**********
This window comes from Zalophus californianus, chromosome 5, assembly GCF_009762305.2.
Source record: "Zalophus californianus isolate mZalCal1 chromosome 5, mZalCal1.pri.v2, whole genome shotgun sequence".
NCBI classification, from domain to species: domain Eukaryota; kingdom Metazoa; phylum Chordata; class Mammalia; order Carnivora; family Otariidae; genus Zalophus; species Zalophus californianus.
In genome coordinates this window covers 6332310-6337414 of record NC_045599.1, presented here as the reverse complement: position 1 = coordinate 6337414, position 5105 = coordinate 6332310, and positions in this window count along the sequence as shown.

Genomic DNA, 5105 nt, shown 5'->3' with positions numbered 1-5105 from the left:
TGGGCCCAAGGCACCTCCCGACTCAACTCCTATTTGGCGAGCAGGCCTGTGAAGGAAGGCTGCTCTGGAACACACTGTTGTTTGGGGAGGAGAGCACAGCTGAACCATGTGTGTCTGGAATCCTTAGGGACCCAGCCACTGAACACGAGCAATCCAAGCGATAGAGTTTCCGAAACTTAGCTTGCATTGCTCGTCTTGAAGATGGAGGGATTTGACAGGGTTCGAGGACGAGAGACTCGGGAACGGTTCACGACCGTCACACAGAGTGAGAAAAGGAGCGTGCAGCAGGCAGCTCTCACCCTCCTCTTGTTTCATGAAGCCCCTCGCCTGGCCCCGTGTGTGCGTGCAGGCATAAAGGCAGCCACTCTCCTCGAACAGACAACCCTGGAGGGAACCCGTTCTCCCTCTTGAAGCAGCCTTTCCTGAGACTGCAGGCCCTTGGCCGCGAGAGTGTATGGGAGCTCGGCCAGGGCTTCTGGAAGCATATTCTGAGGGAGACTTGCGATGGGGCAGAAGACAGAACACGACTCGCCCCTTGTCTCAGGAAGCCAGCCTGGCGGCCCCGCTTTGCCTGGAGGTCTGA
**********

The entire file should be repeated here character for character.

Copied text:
This window comes from Zalophus californianus, chromosome 5, assembly GCF_009762305.2.
Source record: "Zalophus californianus isolate mZalCal1 chromosome 5, mZalCal1.pri.v2, whole genome shotgun sequence".
NCBI classification, from domain to species: domain Eukaryota; kingdom Metazoa; phylum Chordata; class Mammalia; order Carnivora; family Otariidae; genus Zalophus; species Zalophus californianus.
In genome coordinates this window covers 6332310-6337414 of record NC_045599.1, presented here as the reverse complement: position 1 = coordinate 6337414, position 5105 = coordinate 6332310, and positions in this window count along the sequence as shown.

Genomic DNA, 5105 nt, shown 5'->3' with positions numbered 1-5105 from the left:
TGGGCCCAAGGCACCTCCCGACTCAACTCCTATTTGGCGAGCAGGCCTGTGAAGGAAGGCTGCTCTGGAACACACTGTTGTTTGGGGAGGAGAGCACAGCTGAACCATGTGTGTCTGGAATCCTTAGGGACCCAGCCACTGAACACGAGCAATCCAAGCGATAGAGTTTCCGAAACTTAGCTTGCATTGCTCGTCTTGAAGATGGAGGGATTTGACAGGGTTCGAGGACGAGAGACTCGGGAACGGTTCACGACCGTCACACAGAGTGAGAAAAGGAGCGTGCAGCAGGCAGCTCTCACCCTCCTCTTGTTTCATGAAGCCCCTCGCCTGGCCCCGTGTGTGCGTGCAGGCATAAAGGCAGCCACTCTCCTCGAACAGACAACCCTGGAGGGAACCCGTTCTCCCTCTTGAAGCAGCCTTTCCTGAGACTGCAGGCCCTTGGCCGCGAGAGTGTATGGGAGCTCGGCCAGGGCTTCTGGAAGCATATTCTGAGGGAGACTTGCGATGGGGCAGAAGACAGAACACGACTCGCCCCTTGTCTCAGGAAGCCAGCCTGGCGGCCCCGCTTTGCCTGGAGGTCTGA